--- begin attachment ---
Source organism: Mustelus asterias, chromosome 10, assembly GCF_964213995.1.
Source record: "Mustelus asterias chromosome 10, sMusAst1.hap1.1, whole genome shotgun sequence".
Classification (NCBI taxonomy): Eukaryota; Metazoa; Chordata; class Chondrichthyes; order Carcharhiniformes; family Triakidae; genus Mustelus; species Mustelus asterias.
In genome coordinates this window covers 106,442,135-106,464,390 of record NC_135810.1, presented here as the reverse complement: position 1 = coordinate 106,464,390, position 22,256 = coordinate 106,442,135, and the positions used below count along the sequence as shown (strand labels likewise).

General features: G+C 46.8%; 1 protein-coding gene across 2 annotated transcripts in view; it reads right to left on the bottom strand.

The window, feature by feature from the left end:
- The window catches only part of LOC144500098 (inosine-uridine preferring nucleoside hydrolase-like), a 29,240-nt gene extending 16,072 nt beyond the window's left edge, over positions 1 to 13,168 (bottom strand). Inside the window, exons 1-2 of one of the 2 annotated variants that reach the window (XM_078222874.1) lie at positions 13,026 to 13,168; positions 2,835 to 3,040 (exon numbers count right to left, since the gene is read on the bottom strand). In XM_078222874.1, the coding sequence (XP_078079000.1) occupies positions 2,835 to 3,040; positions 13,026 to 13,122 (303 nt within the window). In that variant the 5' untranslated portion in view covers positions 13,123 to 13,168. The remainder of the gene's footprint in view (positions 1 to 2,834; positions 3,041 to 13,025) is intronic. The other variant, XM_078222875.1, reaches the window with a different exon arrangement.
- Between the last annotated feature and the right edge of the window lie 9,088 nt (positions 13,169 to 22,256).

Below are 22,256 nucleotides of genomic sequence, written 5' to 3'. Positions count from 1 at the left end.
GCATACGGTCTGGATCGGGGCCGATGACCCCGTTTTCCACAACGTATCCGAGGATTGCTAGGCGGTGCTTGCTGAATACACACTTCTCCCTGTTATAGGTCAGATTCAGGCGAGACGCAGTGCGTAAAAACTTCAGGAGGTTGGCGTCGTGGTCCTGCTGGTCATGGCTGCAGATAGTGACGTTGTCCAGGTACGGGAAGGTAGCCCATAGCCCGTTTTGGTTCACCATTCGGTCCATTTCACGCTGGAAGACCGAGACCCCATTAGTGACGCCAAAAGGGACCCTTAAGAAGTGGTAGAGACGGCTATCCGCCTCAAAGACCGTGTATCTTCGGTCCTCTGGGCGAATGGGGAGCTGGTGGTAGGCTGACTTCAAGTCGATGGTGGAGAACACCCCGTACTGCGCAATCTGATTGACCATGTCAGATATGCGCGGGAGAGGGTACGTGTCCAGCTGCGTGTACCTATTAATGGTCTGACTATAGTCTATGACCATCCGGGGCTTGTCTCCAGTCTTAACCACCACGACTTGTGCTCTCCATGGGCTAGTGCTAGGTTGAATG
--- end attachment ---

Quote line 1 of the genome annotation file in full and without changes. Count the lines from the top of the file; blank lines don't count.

Source organism: Mustelus asterias, chromosome 10, assembly GCF_964213995.1.